Tuesday, April 13, 2010

In My 20s Tuesday!!

So, today is the first one of my In My 20s Tuesday posts! I'm looking forward to seeing how this turns out as I test my new idea of having themed days.

In My 20s Tuesday is all about things that should matter (maybe) to someone in their 20s. It's about life as we head into real adulthood. It's about laying the groudwork for a life: starting a career, setting up a home, starting a life with someone, etc. It's about things that will affect our lives down the road: politics, current events, pop culture, etc. Well, it's not about all those things at once (that'd be near impossible, lol). But hopefully it will reach someone in their 20s who's looking for someone to feel them and what they're going through. Here goes!

I didn't want today to be like yesterday when I thought of a lovely topic to write about and then forgot and had to basically type my way into remembering it, lol. There's actually two things I want to talk about. The first is what's going on with China and their treatment of people who fight for human rights. The other is my friend Bad and his issues at work.

First, China is not a democracy, and their leaders have made it clear that they are not interested in becoming a democracy. Whatever one's feelings about America's need to spread democracy everywhere, most Americans will say they are glad we are in a democracy. Well, that probably excludes some Republicans and Tea Partiers who don't like the direction the people they didn't vote for are taking this country in, but I digress. So China has a lawyer named Gao Zhisheng. He has become well-known internationally (please Google him) for his bringing cases to court that fight for Human Rights. China decided he was subverting state power and took action. His wife and children are now residing in America. They just released him after 3 years. People hadn't heard anything from him and thought he might be dead, but couldn't do anything about it. He is trying to fight now for his right to go join his family. He has given up being a lawyer, and has apologized to the people he feels like he is letting down, citing he isn't strong enough to still carry on this fight and wants to be with his family. I hope no one feels like he has let anyone down. I wonder how some of us would react if the Chinese government basically kidnapped us and tortured us for three years (I'm talking electric shocks to the genitals).

But this is important to people in their 20s because the world we live in is changing. America isn't alone is being this super power that runs the globe. China is making headway. It won't be long before their standing right next to us in influence over global policy. I know America has comparable behavior with the whole Guantanamo Bay thing, but we don't have these types of reactions to our own citizens who are fighting for rights (at least not in recent American history). And as much as China has a government that suppresses some human rights, they also have a rich culture and lovely ethnic variability. I was lucky enough to spend a couple of weeks in China in undergrad. It is still one of my favorite experiences in life that I wouldn't trade for almost anything. I did a lot of sightseeing, food tasting, partying, and visiting medical clinics and hospitals. But I'd hate to think what would've happened had I upset some government official with my love for democracy.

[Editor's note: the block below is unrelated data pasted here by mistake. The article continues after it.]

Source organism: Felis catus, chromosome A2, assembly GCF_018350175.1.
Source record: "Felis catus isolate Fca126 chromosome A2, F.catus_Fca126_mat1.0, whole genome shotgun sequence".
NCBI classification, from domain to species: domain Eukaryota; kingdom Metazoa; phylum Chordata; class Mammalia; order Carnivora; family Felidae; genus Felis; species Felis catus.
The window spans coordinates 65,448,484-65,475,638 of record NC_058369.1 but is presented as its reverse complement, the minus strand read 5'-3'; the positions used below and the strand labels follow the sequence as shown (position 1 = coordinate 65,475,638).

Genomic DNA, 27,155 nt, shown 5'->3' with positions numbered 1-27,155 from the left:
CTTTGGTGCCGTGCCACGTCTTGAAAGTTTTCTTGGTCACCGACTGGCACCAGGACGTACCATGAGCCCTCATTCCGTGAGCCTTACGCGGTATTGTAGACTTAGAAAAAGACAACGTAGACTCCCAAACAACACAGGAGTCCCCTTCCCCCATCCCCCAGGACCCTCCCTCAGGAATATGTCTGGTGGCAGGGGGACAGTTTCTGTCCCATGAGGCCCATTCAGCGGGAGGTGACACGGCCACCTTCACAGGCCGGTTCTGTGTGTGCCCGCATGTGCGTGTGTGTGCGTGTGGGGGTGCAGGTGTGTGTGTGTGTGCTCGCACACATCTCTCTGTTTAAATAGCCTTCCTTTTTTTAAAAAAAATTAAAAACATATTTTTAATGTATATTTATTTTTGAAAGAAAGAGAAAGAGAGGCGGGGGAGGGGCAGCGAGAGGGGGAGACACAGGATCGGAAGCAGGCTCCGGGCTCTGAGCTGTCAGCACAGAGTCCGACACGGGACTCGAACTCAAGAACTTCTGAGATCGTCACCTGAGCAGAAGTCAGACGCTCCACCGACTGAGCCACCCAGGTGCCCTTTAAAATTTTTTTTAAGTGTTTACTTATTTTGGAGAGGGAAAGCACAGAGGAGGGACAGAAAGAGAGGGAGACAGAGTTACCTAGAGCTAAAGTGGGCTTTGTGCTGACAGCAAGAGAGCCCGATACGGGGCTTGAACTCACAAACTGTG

It's important to be aware of the world around us and how it changes. These changes will be happening within our lifetime, and that can affect us and our children educationally, economically, and politically.

The second thing I want to talk about is my friend Bad's job. He works for a non-profit and his job has him in charge of a couple of other people and a couple of programs. He is currently looking to hire someone to head up a new nutritional program they're implementing (which incidentally was developed by the medical students at Harvard medical school, where I have two good friends there!). He is interviewing people for the job and hasn't yet found someone he likes. He either has people with the right personality for the job or the right skills for the job, or some combination of the two that isn't about 80% for either one. He's upset because he feels like there should be a better applicant pool seeing as how so many people are unemployed. He's also reminded how glad he is that he has a job that can become a career. It's nice to have job security when people are beefing up their standards based on a presumed availability of qualified applicants. This particular job is at a center that's on the South Side of Chicago, which means the kids the hiree will be looking for a certain swagger to deal with these school age south-siders. They're pretty hard core (and I'm not talking about violence for anyone jumping to conclusions). By the way, if anyone knows someone with nutrition knowledge who's looking for work in the afternoon who can get to the south side of the Chicago, look for the job offering on http://www.careerbuilder.com/.

But this type of life experience should matter to 20-something people, especially those looking to start their careers fresh out of school. People who actually have the means to hire new employees seem to be raising their standards. Their doing this out of an assumption that the applicant base has improved because of increased unemployment. Make sure your resumes are completely on point. Make sure your interview skills are above par. And make sure that when your interview begins, you don't start with "wasssssuuuuuup." Seriously, Bad told me someone did that today. Sigh. My people, my people.

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